Colfax Avenue Bridge passes over the LA River in Studio City. It has a foot bridge leading to a hiking path which gives great connectivity access for bicyclists and people on horseback. CBS Studio is adjacent to the bridge. When you approach the bridge from Ventura Blvd., there are no clues that you are traveling over a very famous and treacherous river. This new bridge stimulates an appreciation for the LA River and visually indicates that the river is below. The belvederes offer a look out point. A visceral connection with the waterway occurs when standing on the belvederes. Look for two stone sculpture and a photographic plaque to see the entire art components.
Ricardo Rabines architect, TY LIN Engineer, MCM Construction, artist Nina Karavasiles. 2011
Approaching from the north, a perfect cube of granite is seen. Upon closer inspection one sees that the low relief texture is the surface of the river flowing. This cube exemplifies the control we put upon the Los Angeles River. Crisp edges, conformed, same as the river. The 'Cube of Water" is a counter point to the natural boulder.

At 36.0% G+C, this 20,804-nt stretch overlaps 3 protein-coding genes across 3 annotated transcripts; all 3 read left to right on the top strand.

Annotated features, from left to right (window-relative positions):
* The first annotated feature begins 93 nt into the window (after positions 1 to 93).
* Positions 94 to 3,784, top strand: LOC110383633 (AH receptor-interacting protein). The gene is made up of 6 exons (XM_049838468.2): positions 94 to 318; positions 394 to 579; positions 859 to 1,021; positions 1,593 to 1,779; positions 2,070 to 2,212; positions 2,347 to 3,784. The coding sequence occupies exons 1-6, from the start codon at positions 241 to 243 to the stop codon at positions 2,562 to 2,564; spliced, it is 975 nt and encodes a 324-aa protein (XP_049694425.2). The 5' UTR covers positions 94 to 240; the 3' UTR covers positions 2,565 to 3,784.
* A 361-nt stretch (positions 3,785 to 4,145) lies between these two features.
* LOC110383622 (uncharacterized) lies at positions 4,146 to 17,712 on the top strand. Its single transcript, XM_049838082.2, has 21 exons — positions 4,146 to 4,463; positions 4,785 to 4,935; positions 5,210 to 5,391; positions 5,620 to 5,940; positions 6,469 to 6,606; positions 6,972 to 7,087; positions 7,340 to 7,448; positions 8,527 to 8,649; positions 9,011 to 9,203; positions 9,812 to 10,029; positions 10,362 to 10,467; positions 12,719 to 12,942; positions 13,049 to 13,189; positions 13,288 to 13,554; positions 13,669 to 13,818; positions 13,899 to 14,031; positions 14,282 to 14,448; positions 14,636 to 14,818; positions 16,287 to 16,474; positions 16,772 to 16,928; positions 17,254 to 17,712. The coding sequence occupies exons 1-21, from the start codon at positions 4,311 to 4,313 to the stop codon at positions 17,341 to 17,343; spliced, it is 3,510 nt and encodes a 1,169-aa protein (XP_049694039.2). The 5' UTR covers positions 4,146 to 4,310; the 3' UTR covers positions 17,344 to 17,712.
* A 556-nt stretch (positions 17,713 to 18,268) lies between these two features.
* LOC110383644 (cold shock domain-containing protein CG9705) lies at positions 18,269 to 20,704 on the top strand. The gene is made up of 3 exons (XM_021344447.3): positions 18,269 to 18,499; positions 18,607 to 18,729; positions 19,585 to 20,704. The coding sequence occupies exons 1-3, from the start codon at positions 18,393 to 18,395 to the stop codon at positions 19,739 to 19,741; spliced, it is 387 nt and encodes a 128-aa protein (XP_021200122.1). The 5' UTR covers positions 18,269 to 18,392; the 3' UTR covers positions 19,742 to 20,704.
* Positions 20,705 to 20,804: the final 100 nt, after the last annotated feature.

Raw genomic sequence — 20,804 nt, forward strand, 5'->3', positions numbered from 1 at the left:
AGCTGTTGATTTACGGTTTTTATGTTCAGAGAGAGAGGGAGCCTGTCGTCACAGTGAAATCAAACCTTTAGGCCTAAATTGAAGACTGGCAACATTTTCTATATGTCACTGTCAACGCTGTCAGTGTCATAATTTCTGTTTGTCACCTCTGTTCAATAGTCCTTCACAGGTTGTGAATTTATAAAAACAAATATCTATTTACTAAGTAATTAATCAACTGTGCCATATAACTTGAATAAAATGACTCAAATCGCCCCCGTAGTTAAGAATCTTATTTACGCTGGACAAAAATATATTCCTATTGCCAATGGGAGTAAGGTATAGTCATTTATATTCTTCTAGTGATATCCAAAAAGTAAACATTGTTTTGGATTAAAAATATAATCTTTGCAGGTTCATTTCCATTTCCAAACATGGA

A half ton natural granite specimen with an embedded plaque. In this piece volume + space describes force. Collected from the San Gabriel Mountains, this stone enables a viewer to comprehend the tremendous power of water below them and how the boulder hypothetically arrived here. “In the past, a boulder like this one could be propelled by rushing waters from as far away as the San Gabriel Mountains through an uncontrolled Los Angeles River during a flood. Nina Karavasiles”
“In February 1938 a giant angle of sticks and rock debris moved through a somewhat controlled LA river and demolished this bride and 10 others. The wooden trestle style bridge ultimately became added debris wreaking havoc downstream. This reenactment pays homage to the old Colfax bridge built in 1923 of wooden timbers. Please notice what we have learned” Text on photographic reenactment plaque on the path to the hiking trail.
An amusing side story, and there is always a side story in public art. The LA Times refused to allow me to use their 70 year old image on a plaque on the bridge. I did have the original drawings of the old bridge. I made a model of the bridge in my studio and flooded it with a garden hose to recreate the original image. Here I'm holding a paper photography of a vehicle of the time. I could control the angles and lighting and so that is actually an original image from my studio and not the image from the newspaper.